On average, it took twenty minutes to complete the survey. We divided our dataset into groups, group one contains early respondents and group two contains late respondents; the responses in these two groups were compared. According to t-test results, we did not find any significant differences between the two groups. The average age of the respondents was 19.28 years (range: from 15 to 29 years). Of the respondents, 1,205 (37%) were male and 2,036 (62%) were female; 46 respondents did not answer this question.
We performed a confirmatory factor analysis to assess internal consistency and discriminant validity of the measures. The analysis revealed five factor solutions (see Tables 1 and 2 for correlations between the variables and other descriptive statistics).
|Perceived information literacy||0.264||—|
With regard to measurement model results, the analysis showed that all the items loaded into their respective constructs. Moreover, we used SmartPLS for the analysis and, recommended by Sarstedt et al. (2014), we used path coefficients and their significance for the model fit. In our analysis, the value of standardised root mean residual was 0.056, and the normed fit index valuewas 0.846.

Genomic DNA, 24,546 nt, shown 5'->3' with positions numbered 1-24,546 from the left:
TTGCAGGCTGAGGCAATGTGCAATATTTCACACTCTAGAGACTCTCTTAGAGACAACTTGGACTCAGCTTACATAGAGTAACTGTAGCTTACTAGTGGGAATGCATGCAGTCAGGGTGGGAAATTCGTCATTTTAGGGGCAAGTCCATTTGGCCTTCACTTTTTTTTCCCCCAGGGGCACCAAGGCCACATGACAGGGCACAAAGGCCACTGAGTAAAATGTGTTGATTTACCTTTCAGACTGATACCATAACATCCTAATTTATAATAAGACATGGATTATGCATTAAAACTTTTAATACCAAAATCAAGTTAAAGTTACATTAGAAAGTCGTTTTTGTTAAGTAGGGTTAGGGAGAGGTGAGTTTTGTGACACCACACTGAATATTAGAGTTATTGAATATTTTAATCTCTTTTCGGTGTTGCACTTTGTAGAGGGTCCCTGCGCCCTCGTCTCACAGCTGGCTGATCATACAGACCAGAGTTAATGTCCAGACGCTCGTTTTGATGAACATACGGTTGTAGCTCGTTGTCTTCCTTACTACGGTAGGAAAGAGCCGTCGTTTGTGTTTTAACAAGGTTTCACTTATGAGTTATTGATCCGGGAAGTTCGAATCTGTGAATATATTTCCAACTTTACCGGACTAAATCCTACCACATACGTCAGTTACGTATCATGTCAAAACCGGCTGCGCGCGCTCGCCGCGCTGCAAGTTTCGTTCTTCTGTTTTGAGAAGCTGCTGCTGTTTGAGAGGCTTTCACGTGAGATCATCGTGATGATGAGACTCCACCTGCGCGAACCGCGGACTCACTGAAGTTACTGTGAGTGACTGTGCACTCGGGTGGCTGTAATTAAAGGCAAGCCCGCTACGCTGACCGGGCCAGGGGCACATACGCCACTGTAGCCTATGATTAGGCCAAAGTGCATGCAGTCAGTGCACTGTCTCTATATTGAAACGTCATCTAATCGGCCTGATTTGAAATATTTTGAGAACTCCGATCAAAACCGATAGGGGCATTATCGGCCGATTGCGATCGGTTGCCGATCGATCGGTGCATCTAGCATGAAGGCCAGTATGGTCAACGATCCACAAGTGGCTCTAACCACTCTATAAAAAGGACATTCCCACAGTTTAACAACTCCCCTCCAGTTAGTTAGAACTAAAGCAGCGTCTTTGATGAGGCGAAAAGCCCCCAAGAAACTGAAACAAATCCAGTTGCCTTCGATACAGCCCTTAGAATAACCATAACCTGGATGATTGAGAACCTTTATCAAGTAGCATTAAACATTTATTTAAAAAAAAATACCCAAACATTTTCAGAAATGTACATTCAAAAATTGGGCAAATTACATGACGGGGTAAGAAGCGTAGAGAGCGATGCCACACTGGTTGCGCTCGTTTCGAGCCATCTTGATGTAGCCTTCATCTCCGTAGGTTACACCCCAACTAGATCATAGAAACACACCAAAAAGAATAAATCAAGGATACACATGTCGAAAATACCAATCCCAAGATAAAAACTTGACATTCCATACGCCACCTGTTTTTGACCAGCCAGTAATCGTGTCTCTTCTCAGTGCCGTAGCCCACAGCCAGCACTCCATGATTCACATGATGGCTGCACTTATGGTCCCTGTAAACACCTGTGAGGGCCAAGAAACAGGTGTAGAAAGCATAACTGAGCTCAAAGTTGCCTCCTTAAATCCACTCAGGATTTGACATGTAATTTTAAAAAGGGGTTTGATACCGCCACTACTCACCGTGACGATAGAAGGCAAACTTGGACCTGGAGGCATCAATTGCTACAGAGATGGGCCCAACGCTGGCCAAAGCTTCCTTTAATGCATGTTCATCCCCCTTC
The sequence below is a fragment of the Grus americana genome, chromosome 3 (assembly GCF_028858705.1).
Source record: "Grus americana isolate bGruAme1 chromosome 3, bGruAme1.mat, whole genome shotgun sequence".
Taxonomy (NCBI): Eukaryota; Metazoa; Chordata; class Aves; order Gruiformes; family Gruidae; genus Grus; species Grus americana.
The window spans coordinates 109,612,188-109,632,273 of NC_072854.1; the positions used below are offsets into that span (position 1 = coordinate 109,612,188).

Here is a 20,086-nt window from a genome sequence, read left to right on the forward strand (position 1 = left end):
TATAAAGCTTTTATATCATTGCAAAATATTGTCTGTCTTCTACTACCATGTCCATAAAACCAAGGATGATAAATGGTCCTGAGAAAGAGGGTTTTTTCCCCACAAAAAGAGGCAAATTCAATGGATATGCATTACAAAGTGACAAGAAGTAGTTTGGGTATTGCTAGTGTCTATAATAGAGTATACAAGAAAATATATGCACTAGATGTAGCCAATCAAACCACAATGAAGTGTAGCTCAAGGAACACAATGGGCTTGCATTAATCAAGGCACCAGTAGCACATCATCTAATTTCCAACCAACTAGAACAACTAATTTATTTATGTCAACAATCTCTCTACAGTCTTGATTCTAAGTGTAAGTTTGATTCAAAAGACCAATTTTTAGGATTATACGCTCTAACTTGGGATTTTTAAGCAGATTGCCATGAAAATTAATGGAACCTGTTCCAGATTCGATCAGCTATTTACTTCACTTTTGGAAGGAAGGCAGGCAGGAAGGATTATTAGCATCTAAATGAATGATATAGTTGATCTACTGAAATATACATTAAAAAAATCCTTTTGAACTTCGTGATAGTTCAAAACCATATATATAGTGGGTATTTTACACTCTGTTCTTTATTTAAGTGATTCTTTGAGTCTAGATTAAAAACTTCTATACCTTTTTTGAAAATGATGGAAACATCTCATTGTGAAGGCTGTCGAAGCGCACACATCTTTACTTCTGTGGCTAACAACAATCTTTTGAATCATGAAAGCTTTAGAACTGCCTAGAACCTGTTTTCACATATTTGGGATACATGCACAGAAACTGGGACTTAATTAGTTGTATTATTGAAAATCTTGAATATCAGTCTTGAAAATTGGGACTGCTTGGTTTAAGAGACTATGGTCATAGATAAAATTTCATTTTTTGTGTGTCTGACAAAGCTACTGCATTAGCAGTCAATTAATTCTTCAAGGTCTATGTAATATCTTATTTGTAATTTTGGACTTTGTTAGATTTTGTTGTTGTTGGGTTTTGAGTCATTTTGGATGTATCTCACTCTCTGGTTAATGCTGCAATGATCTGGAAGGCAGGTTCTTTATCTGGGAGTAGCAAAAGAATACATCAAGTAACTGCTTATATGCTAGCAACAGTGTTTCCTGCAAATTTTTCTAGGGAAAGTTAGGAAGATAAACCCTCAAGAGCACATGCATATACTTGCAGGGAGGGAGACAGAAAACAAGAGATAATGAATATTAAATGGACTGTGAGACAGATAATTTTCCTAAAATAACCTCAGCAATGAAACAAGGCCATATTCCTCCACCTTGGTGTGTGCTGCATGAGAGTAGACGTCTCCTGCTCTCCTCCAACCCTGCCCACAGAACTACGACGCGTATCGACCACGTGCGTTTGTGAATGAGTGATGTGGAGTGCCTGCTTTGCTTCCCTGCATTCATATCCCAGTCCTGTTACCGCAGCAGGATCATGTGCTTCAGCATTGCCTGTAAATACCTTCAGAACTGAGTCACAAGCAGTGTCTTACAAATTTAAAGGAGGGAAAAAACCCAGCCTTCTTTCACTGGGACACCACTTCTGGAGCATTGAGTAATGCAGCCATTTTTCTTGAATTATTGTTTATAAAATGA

|Construct||Item||Mean||Std. Dev.||Factor loadings||α*||CR*||AVE*|
|Perceived information literacy||InfLit-1||3.73||0.89||0.833||0.864||0.907||0.710|
|* α = Cronbach's alpha; CR = composite reliability; AVE = average variance extracted|
We computed Cronbach’s alpha, composite reliability, and average variance extracted to measure internal consistency. Cronbach’s alpha values were all above the recommended cut-off value of 0.70 (range: 0.766 to 0.889). Average variance extracted values ranged from 0.542 to 0.751, Composite reliability values ranged from 0.854 to 0.919, all well above the recommended minimum of 0.50 and 0.70, respectively (Bagozzi and Yi, 1988; see Table 3). Standardised item loadings (twenty-one items in total) for each construct are shown in Table 3, all exceeding the recommended value of 0.70. We had to remove two items from further analysis because of low factor loadings.